Section 2. Representatives shall be apportioned among the several States according to their respective numbers, counting the whole number of persons in each State, excluding Indians not taxed. But when the right to vote at any election for the choice of electors for President and Vice President of the United States, Representatives in Congress, the Executive and Judicial officers of a State, or the members of the Legislature thereof, is denied to any of the male inhabitants of such State, being twenty-one years of age,(See Note 15) and citizens of the United States, or in any way abridged, except for participation in rebellion, or other crime, the basis of representation therein shall be reduced in the proportion which the number of such male citizens shall bear to the whole number of male citizens twenty-one years of age in such State.

Section 3. No person shall be a Senator or Representative in Congress, or elector of President and Vice President, or hold any office, civil or military, under the United States, or under any State, who, having previously taken an oath, as a member of Congress, or as an officer of the United States, or as a member of any State legislature, or as an executive or judicial officer of any State, to support the Constitution of the United States, shall have engaged in insurrection or rebellion against the same, or given aid or comfort to the enemies thereof. But Congress may by a vote of two-thirds of each House, remove such disability.

Section 4. The validity of the public debt of the United States, authorized by law, including debts incurred for payment of pensions and bounties for services in suppressing insurrection or rebellion, shall not be questioned. But neither the United States nor any State shall assume or pay any debt or obligation incurred in aid of insurrection or rebellion against the United States, or any claim for the loss or emancipation of any slave; but all such debts, obligations and claims shall be held illegal and void.

Section 5. The Congress shall have power to enforce, by appropriate legislation, the provisions of this article.



  1. What is the relationship between the Bill of Rights and the 14th amendment?



  1. Why was it necessary to define citizenship in the 14th amendment?



  1. Is the definition of citizenship being challenged today because of the concern over illegal aliens?

Document 4:

Proposed: June 13, 1866

Ratified: July 9, 1868

15th. Amendment
to the U.S. Constitution

Section 1. The right of citizens of the United States to vote shall not be denied or abridged by the United States or by any State on account of race, color, or previous condition of servitude.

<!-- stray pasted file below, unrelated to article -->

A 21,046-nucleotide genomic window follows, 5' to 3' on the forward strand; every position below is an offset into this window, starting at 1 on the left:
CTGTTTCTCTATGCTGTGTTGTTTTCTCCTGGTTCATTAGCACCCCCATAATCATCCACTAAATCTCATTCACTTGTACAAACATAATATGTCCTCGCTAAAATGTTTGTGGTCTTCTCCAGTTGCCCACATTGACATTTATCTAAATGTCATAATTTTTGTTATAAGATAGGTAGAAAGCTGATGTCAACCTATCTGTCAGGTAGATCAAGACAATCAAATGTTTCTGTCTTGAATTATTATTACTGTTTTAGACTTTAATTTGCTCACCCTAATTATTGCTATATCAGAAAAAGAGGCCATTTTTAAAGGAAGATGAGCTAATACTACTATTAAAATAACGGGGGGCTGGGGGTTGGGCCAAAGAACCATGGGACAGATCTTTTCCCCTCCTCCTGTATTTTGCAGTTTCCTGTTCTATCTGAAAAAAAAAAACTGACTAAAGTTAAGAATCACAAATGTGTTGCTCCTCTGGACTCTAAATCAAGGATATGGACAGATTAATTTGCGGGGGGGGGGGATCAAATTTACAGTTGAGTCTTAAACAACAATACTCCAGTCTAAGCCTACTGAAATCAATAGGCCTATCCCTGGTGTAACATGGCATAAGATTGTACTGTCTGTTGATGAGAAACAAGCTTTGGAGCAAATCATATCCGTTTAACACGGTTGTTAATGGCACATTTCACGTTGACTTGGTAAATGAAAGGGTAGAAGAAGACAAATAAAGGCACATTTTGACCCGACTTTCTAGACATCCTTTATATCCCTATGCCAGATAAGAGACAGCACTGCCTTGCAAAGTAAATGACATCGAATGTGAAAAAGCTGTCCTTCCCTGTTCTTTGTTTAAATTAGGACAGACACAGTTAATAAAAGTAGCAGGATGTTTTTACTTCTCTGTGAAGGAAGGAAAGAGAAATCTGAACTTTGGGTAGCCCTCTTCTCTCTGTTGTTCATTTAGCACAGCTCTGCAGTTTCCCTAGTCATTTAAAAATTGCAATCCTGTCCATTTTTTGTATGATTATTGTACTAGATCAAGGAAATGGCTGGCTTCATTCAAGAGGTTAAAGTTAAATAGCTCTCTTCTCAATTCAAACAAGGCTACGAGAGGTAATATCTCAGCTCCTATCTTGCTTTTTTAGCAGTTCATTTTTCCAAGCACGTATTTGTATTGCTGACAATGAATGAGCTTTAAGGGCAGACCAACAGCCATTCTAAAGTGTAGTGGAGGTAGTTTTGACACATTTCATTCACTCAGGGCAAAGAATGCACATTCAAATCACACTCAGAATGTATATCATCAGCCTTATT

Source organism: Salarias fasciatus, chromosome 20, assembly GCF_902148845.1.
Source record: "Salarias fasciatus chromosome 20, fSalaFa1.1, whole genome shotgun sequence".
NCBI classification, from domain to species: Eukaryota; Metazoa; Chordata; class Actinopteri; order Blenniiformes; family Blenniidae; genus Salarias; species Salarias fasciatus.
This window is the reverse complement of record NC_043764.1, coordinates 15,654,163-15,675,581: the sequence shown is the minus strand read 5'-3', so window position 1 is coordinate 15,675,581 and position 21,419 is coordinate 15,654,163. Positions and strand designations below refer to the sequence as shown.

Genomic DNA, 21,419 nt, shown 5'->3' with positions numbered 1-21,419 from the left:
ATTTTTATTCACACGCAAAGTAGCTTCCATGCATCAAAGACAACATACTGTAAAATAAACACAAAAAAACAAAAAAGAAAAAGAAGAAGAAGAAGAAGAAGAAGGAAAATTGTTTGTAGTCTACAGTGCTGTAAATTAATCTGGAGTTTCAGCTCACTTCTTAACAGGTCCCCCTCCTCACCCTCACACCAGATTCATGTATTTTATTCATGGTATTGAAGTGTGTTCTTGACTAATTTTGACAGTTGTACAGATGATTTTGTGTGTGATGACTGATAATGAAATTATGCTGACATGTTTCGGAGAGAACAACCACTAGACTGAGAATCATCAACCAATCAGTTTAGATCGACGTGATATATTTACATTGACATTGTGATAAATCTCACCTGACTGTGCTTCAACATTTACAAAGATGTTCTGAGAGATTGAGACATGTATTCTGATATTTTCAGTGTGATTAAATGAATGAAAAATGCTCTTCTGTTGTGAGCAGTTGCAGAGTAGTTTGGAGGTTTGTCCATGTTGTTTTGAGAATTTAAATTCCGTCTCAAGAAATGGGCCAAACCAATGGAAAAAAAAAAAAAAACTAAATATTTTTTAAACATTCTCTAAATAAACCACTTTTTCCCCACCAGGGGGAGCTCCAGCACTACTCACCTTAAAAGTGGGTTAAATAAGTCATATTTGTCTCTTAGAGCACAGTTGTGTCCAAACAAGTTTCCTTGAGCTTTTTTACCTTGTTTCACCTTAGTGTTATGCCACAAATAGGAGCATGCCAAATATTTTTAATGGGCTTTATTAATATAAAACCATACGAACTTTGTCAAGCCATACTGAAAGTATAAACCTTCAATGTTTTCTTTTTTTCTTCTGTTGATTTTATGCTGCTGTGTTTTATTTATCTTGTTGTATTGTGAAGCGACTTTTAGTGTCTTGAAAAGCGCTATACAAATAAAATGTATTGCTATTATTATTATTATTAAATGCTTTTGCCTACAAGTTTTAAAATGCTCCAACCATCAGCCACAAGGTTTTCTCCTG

Section 2. The Congress shall have power to enforce this article by appropriate legislation. Proposed: February 26, 1869
Ratified: February 3, 1870

9. What other amendments have expanded suffrage in the United States?

10. Why was this amendment necessary following the addition of the 14th amendment?

Document 5:

1854


Timeline

o The Kansas-Nebraska Act causes fighting in Kansas and Nebraska over whether those new states should allow slavery or not.

1857

o Dred Scott takes his case to win his freedom to the Supreme Court, and the court rules that slaves who escape to free states must be returned to their masters.



1859

o John Brown attacks the military arsenal at Harper’s Ferry to start a slave revolt and end slavery. 1860

o Abraham Lincoln is elected the sixteenth President of the United States, and begins to work to keep the country together.

1860-1861

o Southern states break away from the United States, angering northerners and causing the Civil War.

1861-1865

o The North (Union) battles the South (Confederacy) in the Civil War.

1863


o The Emancipation Proclamation frees slaves in southern states to punish the south for trying to break away from the country.

1865


o The Thirteenth Amendment ends slavery in the United States.

o President Abraham Lincoln is assassinated.

1865-1877

o During Reconstruction, the Union Army keeps southerners from treating their freed slaves badly.

1868
o The Fourteenth Amendment makes all people born in the United States citizens. o The Ku Klux Klan begins terrorizing blacks.

1870


o The Fifteenth Amendment gives black men the right to vote

1896


o In the case of Plessy v. Ferguson, the Supreme Court rules that it is constitutional to require black and white people to be treated "separate but equally."

11. How does the timeline show conflict during time period shown?

12. How do the decisions of the Supreme Court show that further changes were needed?

Document 6: Lincoln Memorial

unknown.jpg

13. What was the role of Lincoln in bringing about change during this period?

14. Was he instrumental in the passage of the 13th, 14th, and 15th amendments?

15. How would you compare his influence on the development of civil rights and our constitution to the influence George Washington and Thomas Jefferson?



Document 7: Picture

free_main.jpg

  1. This picture best illustrates which of the three Civil War amendments and why?



  1. Were the slaves economically, socially, and politically free because of these amendments?

Document 8: The U. S. Supreme Court

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  1. Which amendment has been most often addressed by the court and which sections of the amendment have been questioned?



  1. Why does the Court have a greater impact on defining our Constitution than the other branches?



  1. Does the term of office give them an advantage over the other branches?